The Hall China Company and classic American teapot designs

Korea, Europe, the Americas, and abroad
Post Reply
User avatar
mbanu
Posts: 601
Joined: Fri May 03, 2019 3:45 pm

Mon Dec 14, 2020 9:07 am

Someone scanned a catalog from 1948: http://www.laurelhollowpark.net/orp/hal ... a1948.html

This doesn't even include their more wild stuff, like the Donut and Football shaped teapots, although it does include The Cube. :)

I also like that it includes the sizes -- there is a stereotype that Americans have always liked super-sized everything, but that is not really so. There are quite a few 7 ounce and 8 ounce teapots offered. Also the side-handled "Manhattan" teapot, calling back to the former popularity of Japanese teas in the United States.
Attachments
hallcat05.JPG
hallcat05.JPG (86.65 KiB) Viewed 870 times
hallcat04.JPG
hallcat04.JPG (76.91 KiB) Viewed 870 times
User avatar
mbanu
Posts: 601
Joined: Fri May 03, 2019 3:45 pm

Sat Dec 19, 2020 11:32 am

As for what happened to Hall China, you could get many of these models (and sizes) of teapot up until this year; their local Ohio competitor Homer Laughlin bought them out in 2010. However, in 2020 they sold off the bulk of the brand to Steelite, who I imagine will turn it into a zombie. What's left of the Homer Laughlin factory now focuses on selling Fiestaware exclusively, including one 44 ounce teapot: https://fiestafactorydirect.com/pages/our-history

If they kept control of the designs, maybe they will show up again one day, though. :) (It looks like a few online suppliers still have leftover 10 oz. white Buffet pots, if anyone is curious.)
User avatar
mbanu
Posts: 601
Joined: Fri May 03, 2019 3:45 pm

Sat Dec 19, 2020 7:51 pm

The 1938 patent for the Airflow teapot, one of their classic designs. According to his obituary, Leonard Brindley was born in Stoke-on-Trent in England and moved to East Liverpool, Ohio in America in 1914.
Attachments
airflow.jpg
airflow.jpg (106.97 KiB) Viewed 770 times
User avatar
rdl
Posts: 121
Joined: Tue Jan 02, 2018 3:43 am

Sat Dec 19, 2020 11:05 pm

Upton Tea is working with Hall China and Homer Laughlin to produce their teapots. When they first announced the collaboration they did a really interesting historical write up of these companies until the present.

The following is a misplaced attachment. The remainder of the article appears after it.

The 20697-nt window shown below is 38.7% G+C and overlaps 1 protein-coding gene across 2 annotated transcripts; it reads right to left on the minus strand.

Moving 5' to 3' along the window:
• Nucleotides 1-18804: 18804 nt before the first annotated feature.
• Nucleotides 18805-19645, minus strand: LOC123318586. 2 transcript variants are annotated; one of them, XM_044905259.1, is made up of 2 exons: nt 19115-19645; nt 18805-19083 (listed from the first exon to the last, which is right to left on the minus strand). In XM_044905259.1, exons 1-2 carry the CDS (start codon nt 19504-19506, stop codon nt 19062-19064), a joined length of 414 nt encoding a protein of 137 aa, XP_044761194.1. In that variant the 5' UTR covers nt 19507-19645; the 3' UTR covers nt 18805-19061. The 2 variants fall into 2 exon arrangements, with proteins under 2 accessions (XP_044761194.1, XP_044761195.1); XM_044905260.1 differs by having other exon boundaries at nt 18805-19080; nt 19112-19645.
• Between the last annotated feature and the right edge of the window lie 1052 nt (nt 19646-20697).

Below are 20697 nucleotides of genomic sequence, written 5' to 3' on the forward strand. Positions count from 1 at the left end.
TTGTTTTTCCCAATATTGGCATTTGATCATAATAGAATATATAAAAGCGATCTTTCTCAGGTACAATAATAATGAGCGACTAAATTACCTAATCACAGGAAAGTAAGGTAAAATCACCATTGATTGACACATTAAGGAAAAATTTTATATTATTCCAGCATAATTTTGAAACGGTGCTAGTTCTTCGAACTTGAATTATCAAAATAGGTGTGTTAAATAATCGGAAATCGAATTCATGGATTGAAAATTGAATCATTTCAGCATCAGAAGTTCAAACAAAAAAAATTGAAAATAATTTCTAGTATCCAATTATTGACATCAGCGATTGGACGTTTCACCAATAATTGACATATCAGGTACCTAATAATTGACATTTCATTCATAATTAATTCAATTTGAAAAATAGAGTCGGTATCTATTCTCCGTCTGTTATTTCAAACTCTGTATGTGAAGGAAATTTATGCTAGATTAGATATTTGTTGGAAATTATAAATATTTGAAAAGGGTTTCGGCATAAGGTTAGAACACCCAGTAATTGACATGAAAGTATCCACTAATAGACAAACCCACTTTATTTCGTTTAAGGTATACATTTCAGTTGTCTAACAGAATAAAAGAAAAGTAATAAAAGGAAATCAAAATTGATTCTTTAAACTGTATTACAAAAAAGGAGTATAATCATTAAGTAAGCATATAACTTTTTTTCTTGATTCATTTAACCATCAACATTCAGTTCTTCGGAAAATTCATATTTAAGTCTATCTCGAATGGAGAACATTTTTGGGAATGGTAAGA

mbanu, I have been enjoying reading your research and discoveries that you have been posting. Thanks.
User avatar
mbanu
Posts: 601
Joined: Fri May 03, 2019 3:45 pm

Wed Dec 23, 2020 5:14 pm

Another interesting quirk -- they offered a metal spout tip option not as repair for damage, but on brand new pots that were expected to chip, such as those used in restaurants.

*Edit: Also interesting that the teapot on the right, which was a "Chicago Pot" in 1948, was being sold as a coffee or chocolate pot by the time of this advertisement. The Chicago pot is an interesting one because it is shaped like an Oktoberfest beer stein with a spout; I wonder what the history of that design is?
Attachments
nochip.jpg
nochip.jpg (786.19 KiB) Viewed 699 times
User avatar
mbanu
Posts: 601
Joined: Fri May 03, 2019 3:45 pm

Sun Dec 27, 2020 9:42 am

Hall also sometimes did collaborations with artists; this was a teapot, creamer, sugarbowl set by the ceramics artist Eva Zeisel.
Attachments
eva.jpg
eva.jpg (220.03 KiB) Viewed 640 times
User avatar
mbanu
Posts: 601
Joined: Fri May 03, 2019 3:45 pm

Mon Jan 11, 2021 6:25 am

Hall China also did patterned teapots, but most of them were various types of floral pattern. This one is a non-floral, nicknamed "Silhouette". Sadly, I don't know much about the symbolism behind the image. Apparently this was a popular pattern for "store premium" campaigns. This was a practice where a business would offer some item as a reward for buying a certain amount of their main product, usually something that was not available for purchase separately.

Given the Colonial design, maybe it is related to a historically significant meeting-place such as The Green Dragon Tavern in Boston where the Boston Tea Party was planned?
Attachments
hall-silhouette.jpg
hall-silhouette.jpg (368.79 KiB) Viewed 505 times
User avatar
mbanu
Posts: 601
Joined: Fri May 03, 2019 3:45 pm

Mon Jan 11, 2021 7:10 am

Apparently this pattern has another name, "Taverne". It looks like this name may have been invented by Harvey Duke, a Hall China collector who wanted a way to distinguish this pattern from another pattern named Silhouette produced by the Crooksville China Company that had a similar look. Was one a copy of the other, maybe? This is a Crooksville China Silhouette:
Attachments
crooksville.jpg
crooksville.jpg (366.48 KiB) Viewed 495 times
Post Reply